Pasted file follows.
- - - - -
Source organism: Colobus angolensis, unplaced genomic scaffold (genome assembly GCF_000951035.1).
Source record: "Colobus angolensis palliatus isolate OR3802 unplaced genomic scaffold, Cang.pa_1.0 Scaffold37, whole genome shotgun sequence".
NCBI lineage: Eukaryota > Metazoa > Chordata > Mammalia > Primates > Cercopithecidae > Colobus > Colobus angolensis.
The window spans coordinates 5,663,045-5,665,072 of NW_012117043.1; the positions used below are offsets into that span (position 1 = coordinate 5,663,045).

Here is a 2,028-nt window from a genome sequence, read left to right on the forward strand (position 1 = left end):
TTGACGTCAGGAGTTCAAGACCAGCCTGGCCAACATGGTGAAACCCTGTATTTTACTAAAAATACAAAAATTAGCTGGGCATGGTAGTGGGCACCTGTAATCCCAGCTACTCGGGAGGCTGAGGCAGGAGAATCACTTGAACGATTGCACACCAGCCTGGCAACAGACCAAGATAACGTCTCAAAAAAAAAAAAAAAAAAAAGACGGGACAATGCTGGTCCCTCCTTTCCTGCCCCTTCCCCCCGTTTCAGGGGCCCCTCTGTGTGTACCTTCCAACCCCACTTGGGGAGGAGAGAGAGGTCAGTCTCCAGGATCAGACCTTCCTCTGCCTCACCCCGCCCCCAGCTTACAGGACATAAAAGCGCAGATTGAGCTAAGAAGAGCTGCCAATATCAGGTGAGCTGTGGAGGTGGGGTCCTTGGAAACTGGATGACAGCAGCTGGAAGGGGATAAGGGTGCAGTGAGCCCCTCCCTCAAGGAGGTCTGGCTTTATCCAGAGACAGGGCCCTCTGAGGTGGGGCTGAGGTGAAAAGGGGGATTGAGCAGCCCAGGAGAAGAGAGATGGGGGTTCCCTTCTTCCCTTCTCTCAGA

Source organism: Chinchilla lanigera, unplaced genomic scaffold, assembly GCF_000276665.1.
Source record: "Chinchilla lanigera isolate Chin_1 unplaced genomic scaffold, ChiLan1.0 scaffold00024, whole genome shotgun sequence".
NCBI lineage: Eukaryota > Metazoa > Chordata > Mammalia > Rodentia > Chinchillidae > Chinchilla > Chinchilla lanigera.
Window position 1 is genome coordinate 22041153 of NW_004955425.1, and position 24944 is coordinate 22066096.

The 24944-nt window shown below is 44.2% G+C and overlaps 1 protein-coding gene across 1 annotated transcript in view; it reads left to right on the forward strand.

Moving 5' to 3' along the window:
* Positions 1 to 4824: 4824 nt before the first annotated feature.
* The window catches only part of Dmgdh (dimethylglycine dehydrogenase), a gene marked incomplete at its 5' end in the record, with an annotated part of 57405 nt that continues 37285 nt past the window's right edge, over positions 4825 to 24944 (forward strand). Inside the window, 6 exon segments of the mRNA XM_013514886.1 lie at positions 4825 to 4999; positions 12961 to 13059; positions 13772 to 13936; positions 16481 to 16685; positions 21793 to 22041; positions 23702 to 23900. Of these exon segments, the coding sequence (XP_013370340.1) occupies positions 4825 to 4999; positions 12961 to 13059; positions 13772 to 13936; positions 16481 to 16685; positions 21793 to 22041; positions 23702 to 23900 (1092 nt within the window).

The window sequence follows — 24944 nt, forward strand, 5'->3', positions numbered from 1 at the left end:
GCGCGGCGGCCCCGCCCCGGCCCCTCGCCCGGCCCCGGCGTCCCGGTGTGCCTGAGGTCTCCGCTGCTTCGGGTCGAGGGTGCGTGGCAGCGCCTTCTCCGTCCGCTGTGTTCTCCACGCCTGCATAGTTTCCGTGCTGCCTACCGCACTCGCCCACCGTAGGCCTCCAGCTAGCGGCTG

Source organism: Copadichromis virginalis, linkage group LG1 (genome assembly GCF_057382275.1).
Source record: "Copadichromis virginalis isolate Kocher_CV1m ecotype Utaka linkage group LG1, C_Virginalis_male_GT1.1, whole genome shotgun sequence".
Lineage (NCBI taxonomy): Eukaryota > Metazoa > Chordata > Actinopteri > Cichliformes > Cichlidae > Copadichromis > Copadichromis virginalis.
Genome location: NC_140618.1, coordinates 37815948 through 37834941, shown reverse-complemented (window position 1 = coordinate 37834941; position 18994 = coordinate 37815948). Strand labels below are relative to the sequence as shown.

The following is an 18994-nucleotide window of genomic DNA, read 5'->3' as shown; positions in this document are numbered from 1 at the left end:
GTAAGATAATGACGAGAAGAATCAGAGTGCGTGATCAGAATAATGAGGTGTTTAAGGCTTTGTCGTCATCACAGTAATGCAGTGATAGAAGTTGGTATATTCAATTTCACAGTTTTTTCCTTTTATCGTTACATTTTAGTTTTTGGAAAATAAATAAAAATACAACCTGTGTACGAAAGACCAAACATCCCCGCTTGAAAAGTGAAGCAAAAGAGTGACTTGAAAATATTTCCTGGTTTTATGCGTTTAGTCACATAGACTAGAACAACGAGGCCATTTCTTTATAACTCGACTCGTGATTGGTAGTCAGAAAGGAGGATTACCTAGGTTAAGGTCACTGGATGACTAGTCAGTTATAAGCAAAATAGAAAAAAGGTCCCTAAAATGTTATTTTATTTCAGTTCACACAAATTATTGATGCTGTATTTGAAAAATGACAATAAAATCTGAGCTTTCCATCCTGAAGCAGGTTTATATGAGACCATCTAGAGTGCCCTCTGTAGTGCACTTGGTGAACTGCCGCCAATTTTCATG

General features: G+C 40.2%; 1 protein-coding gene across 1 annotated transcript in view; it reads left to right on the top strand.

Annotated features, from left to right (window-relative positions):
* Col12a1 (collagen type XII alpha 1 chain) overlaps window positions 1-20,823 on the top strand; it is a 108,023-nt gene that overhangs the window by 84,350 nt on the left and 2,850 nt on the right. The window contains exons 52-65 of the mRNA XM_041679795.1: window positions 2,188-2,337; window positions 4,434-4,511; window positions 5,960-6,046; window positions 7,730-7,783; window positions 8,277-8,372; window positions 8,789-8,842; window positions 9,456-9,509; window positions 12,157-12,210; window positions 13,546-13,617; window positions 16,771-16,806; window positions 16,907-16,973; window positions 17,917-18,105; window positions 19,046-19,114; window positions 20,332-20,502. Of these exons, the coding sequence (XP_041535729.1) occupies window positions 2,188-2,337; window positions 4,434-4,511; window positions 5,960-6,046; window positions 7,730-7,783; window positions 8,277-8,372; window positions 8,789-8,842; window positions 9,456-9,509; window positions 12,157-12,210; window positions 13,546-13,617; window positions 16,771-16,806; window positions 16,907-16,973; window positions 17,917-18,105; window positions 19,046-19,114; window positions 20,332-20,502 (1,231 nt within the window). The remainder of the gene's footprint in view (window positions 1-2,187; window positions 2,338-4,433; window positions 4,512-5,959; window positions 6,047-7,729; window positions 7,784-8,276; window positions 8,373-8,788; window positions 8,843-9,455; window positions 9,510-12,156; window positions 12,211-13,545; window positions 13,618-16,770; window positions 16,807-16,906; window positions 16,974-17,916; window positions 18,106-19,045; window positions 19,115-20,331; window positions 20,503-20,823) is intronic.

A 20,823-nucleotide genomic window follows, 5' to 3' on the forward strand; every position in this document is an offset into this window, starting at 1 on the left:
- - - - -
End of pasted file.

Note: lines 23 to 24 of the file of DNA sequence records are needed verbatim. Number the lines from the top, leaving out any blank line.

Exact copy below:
General features: G+C 40.2%; 1 protein-coding gene across 1 annotated transcript in view; it reads left to right on the top strand.

Annotated features, from left to right (window-relative positions):